Presently, in the field of rapid detection or measurement of microbial activity, there is available a wide variety of apparatus and processes. Generally, these are based on the measurement of the physical characteristics of many viable cells (microorganisms), the growth of individual cells into many viable cells, or the growth and metabolism of many viable cells, or the composition of many cells. Examples of measurements of the physical characteristics of many cells include light attenuation (turbidity), light scattering and viscosity. Examples of the measurement of the growth of individual cells into many cells includes culturation on a petri dish or other gel surface or culturation in a gel contained in an optically transparent capillary. Examples of the measurement of the growth and metabolism of many viable cells includes measurement of pH changes of the medium containing the viable cells, measurement of non-radioactive accumulated volatile metabolites in the headspace over a sample, measurement of heat production, or measurement of electrical conductivity of the medium containing the viable cells. An example of staining includes the measurement of fluorescent labeled antibody, the antibody binding to species specific surface antigens on the cells. An example of the measurement of the composition of many cells is pyrolysis/mass spectroscopy, which method is destructive in that it rapidly fragments cells under conditions of high temperature.
While the present procedures are highly satisfactory in many respects, two important problems exist. First, procedures which measure the growth of individual cells into many cells, such as culturation in a gel, have the highly desirable feature that they do provide an enumeration or count of the original number of viable cells present in a sample, but have the undesirable feature that they require a long incubation time, ofter 12 to 48 hours, to obtain a measurable colony from an original cell. This long incubation is also required for the measurement of the physical characteristics of many cells for the composition of many cells since it is generally not possible to obtain a sufficiently pure sample, free of debris and other cell types, without culturation. Further, measurement of the metabolism of many cells also requires a lengthy incubation time if the cell density in the sample is initially small. Second, procedures which measure the physical characteristics of many cells, the composition of many cells or the growth and metabolism of many cells do not provide an enumeration or count of the cells present, since there is often considerable variability between the individual cells. An important example is a variable and unknown lag time which often occurs when measurement of growth and metabolism of many cells is employed with a sample containing a small initial number of cells. In this case, a variable lag time can lead to the inability to correlate the subsequently measured growth and metabolism of many cells with the enumeration or count of the initial cells. A particularly undesirable occurance is the presence of initially stressed or injured cells which have a long, but a priori unknown, lag time, since the result of the measurement in this case is a false negative.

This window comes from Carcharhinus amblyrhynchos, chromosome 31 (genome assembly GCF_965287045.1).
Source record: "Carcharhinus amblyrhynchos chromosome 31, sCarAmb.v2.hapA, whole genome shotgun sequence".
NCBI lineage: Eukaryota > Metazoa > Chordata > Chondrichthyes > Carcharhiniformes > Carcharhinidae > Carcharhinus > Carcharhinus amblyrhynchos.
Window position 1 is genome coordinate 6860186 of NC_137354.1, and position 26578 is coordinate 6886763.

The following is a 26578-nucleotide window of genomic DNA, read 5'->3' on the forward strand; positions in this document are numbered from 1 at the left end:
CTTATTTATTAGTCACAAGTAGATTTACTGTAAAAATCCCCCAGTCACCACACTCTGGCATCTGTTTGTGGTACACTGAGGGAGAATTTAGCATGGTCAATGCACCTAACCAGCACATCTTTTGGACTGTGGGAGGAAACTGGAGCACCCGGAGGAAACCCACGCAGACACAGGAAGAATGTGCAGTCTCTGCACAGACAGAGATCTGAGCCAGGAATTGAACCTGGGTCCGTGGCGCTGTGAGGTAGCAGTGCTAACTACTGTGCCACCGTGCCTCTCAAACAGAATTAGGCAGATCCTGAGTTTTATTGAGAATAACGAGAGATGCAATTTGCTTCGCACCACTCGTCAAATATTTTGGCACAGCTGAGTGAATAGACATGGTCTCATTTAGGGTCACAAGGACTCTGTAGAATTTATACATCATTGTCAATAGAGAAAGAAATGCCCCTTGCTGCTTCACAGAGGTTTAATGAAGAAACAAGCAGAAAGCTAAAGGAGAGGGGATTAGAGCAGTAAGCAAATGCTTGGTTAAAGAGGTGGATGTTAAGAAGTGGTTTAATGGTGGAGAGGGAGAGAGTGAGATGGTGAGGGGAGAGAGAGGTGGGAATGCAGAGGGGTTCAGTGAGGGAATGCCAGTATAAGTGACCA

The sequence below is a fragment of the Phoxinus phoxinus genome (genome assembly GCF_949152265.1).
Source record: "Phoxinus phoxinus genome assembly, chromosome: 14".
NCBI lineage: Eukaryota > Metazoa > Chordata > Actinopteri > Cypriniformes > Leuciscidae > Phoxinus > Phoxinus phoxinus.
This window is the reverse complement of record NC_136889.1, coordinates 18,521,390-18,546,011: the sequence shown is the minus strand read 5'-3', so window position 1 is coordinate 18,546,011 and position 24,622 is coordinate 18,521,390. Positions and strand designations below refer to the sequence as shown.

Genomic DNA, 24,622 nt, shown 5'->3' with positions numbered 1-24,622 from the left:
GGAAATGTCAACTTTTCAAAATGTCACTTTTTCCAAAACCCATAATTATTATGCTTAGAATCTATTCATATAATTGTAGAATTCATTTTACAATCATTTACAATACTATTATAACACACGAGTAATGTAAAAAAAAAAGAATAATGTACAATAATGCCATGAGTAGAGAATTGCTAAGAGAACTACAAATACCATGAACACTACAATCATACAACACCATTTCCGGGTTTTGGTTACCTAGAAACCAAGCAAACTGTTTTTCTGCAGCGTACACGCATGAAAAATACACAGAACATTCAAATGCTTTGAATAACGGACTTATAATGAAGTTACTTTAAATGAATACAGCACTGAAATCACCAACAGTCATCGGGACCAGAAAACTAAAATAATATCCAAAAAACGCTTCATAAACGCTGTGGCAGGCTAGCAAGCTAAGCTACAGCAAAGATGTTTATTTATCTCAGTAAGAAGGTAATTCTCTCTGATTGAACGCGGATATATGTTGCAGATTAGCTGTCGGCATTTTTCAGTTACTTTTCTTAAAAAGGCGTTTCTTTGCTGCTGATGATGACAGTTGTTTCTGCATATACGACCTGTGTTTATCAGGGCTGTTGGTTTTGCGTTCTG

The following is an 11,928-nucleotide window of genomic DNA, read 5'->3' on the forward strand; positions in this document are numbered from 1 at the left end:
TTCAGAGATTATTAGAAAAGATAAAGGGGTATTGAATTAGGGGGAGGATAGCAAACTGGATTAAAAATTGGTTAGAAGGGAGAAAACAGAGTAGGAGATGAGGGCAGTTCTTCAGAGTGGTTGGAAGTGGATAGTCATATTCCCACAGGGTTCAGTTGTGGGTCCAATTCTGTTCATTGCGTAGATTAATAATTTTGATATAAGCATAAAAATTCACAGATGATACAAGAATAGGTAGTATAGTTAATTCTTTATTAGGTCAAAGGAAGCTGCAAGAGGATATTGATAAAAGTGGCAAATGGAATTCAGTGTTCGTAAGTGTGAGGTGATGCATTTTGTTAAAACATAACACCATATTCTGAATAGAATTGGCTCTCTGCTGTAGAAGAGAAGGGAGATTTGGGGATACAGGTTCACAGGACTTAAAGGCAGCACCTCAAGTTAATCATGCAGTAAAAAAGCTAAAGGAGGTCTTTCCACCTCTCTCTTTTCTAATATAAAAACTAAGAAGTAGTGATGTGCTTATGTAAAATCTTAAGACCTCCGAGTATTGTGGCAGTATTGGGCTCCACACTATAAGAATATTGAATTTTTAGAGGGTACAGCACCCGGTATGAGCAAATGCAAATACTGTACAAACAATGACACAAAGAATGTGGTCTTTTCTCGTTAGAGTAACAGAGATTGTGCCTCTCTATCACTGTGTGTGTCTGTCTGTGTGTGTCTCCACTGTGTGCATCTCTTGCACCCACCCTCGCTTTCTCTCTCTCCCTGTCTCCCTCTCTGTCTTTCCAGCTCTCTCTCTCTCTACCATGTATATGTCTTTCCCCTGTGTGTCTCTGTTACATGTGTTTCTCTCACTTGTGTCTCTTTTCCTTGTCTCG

It has been proposed by Rotman, Proceedings National Academy of Sciences, Vol. 47, Pages 1981-1991, 1961 who discloses the formation of water droplets in oil which droplets contain a small number of enzymes. However, this procedure is very tedious, difficult to replicate and the enzymes are susceptible to migration from the droplets to the oil-water interface.